Leaving my winter home in Aosta was a surreal experience and I left behind the alpine city I had grown to love with two months remaining.

Before long a field hospital would be built where I parked my car to take the lift to ski in Pila.

However this was, and is, just another chapter in the town’s rich history.

Aosta, Aosta Valley, Italy

Aosta, Aosta Valley, Italy

It began many centuries earlier.

Aosta was settled in pre-historic times and became a Roman town in 25BC.

It is an important trade route via the Grand St Bernard Pass into Switzerland and the Petite St Bernard Pass into France.

It is on a route connecting southern Europe with northern Europe.

The Romans defeated the Salassians to establish the city 25 years before Christ was born.

The Arch of Augustus was constructed and it remains to this day.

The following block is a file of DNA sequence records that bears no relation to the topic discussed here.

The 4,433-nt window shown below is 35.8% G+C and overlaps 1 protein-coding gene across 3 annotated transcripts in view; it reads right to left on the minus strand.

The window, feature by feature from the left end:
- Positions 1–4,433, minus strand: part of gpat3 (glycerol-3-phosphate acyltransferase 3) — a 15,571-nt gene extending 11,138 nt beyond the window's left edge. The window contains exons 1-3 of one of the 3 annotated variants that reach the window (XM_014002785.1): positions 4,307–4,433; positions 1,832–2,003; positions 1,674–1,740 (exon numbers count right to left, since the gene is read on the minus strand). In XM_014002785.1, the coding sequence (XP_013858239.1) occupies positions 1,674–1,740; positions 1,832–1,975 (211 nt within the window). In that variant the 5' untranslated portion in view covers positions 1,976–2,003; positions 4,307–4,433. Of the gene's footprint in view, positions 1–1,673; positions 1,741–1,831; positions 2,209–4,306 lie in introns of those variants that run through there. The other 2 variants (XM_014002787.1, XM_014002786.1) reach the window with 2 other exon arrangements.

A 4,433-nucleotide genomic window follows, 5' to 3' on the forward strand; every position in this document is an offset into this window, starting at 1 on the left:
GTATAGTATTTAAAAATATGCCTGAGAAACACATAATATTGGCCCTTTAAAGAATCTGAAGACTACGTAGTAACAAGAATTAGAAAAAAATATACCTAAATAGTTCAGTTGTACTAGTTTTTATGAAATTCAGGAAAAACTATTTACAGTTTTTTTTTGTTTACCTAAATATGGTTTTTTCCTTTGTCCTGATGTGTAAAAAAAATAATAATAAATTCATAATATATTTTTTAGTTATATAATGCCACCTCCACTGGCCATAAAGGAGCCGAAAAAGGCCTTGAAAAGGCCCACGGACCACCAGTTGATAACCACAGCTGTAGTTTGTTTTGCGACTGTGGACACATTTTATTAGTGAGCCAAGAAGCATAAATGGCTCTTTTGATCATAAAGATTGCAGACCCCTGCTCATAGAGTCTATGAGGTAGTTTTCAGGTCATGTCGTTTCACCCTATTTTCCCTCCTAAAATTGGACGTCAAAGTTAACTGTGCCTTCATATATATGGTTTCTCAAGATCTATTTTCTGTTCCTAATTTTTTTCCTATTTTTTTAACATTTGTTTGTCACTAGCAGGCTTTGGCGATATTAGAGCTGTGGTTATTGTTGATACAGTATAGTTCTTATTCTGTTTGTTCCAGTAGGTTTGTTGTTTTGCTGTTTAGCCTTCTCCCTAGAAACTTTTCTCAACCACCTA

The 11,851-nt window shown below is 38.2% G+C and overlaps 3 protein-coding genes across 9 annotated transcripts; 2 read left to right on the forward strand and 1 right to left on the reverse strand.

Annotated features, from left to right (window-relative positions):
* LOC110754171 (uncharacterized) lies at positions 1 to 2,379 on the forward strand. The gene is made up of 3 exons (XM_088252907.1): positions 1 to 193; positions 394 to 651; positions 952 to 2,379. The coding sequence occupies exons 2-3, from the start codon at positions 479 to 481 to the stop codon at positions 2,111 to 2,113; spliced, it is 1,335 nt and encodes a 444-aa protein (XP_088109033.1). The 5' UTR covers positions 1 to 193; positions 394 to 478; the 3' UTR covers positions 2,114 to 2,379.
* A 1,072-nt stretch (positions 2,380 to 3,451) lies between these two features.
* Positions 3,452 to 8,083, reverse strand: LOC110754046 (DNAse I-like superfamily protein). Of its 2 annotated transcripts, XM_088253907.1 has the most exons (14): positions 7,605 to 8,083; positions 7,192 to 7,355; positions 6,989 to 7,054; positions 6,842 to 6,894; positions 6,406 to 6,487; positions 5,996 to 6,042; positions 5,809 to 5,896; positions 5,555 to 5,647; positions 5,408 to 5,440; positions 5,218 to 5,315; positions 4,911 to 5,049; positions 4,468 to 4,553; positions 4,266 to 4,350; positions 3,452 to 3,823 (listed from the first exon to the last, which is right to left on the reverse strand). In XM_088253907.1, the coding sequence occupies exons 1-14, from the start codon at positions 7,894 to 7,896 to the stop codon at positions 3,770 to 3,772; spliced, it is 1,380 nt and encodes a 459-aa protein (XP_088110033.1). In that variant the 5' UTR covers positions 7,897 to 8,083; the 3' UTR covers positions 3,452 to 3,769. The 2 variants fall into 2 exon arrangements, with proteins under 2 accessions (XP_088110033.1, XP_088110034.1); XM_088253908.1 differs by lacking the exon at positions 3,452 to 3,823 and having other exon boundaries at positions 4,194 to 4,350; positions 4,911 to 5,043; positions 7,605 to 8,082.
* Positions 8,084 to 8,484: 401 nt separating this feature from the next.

It is the start of any modern-day tour of Aosta.

It is a single round arch, measuring 8.29 metres in width.

Though it looks rather odd with its current neighbour (there  was a dinosaur exhibition on in the city at the same time).

Aosta, Aosta Valley, Italy

Aosta, Aosta Valley, Italy

Then it is a gentle stroll down the main street and a sharp turn to the right.

Aosta, Aosta Valley, Italy

Aosta, Aosta Valley, Italy

First up a lime tree.

Aosta, Aosta Valley, Italy

Aosta, Aosta Valley, Italy

But not just any old lime tree.

It has been sprouting branches since the first half of the 16th century and scientific testing indicates it began to grow sometime between 1530 and 1550.

Then it was in into this building, built in 1470, for some frescos.

Aosta, Aosta Valley, Italy

Aosta, Aosta Valley, Italy

Now, lets be honest, some historical tours can be a bit, er, dull.

With a guide waffling on forever with an avalanche of dates, facts and information that just become a bit of a blur.

Well, not so with Dolores Jurillo.

Aosta, Aosta Valley, Italy

Aosta, Aosta Valley, Italy